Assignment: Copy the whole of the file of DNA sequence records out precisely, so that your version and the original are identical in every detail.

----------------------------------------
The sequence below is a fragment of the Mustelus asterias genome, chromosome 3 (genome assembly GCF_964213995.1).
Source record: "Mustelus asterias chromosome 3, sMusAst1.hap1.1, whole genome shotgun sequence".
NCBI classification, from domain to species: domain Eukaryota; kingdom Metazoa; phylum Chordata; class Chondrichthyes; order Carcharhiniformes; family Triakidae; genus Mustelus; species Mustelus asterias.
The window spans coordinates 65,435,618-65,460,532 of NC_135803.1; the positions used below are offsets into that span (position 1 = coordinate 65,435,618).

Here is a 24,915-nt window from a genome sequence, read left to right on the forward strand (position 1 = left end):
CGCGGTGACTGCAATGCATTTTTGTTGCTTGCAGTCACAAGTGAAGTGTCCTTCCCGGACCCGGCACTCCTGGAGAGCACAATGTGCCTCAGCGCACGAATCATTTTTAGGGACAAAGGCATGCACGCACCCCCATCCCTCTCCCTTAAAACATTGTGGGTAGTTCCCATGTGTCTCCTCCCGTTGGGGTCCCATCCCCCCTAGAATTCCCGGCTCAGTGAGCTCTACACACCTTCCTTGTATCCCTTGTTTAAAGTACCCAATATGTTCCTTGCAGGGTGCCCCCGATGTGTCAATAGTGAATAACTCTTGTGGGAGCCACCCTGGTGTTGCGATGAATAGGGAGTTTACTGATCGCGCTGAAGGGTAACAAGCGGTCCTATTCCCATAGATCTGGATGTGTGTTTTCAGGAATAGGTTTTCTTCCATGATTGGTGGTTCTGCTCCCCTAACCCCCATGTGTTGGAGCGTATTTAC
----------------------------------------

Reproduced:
The sequence below is a fragment of the Mustelus asterias genome, chromosome 3 (genome assembly GCF_964213995.1).
Source record: "Mustelus asterias chromosome 3, sMusAst1.hap1.1, whole genome shotgun sequence".
NCBI classification, from domain to species: domain Eukaryota; kingdom Metazoa; phylum Chordata; class Chondrichthyes; order Carcharhiniformes; family Triakidae; genus Mustelus; species Mustelus asterias.
The window spans coordinates 65,435,618-65,460,532 of NC_135803.1; the positions used below are offsets into that span (position 1 = coordinate 65,435,618).

Here is a 24,915-nt window from a genome sequence, read left to right on the forward strand (position 1 = left end):
CGCGGTGACTGCAATGCATTTTTGTTGCTTGCAGTCACAAGTGAAGTGTCCTTCCCGGACCCGGCACTCCTGGAGAGCACAATGTGCCTCAGCGCACGAATCATTTTTAGGGACAAAGGCATGCACGCACCCCCATCCCTCTCCCTTAAAACATTGTGGGTAGTTCCCATGTGTCTCCTCCCGTTGGGGTCCCATCCCCCCTAGAATTCCCGGCTCAGTGAGCTCTACACACCTTCCTTGTATCCCTTGTTTAAAGTACCCAATATGTTCCTTGCAGGGTGCCCCCGATGTGTCAATAGTGAATAACTCTTGTGGGAGCCACCCTGGTGTTGCGATGAATAGGGAGTTTACTGATCGCGCTGAAGGGTAACAAGCGGTCCTATTCCCATAGATCTGGATGTGTGTTTTCAGGAATAGGTTTTCTTCCATGATTGGTGGTTCTGCTCCCCTAACCCCCATGTGTTGGAGCGTATTTAC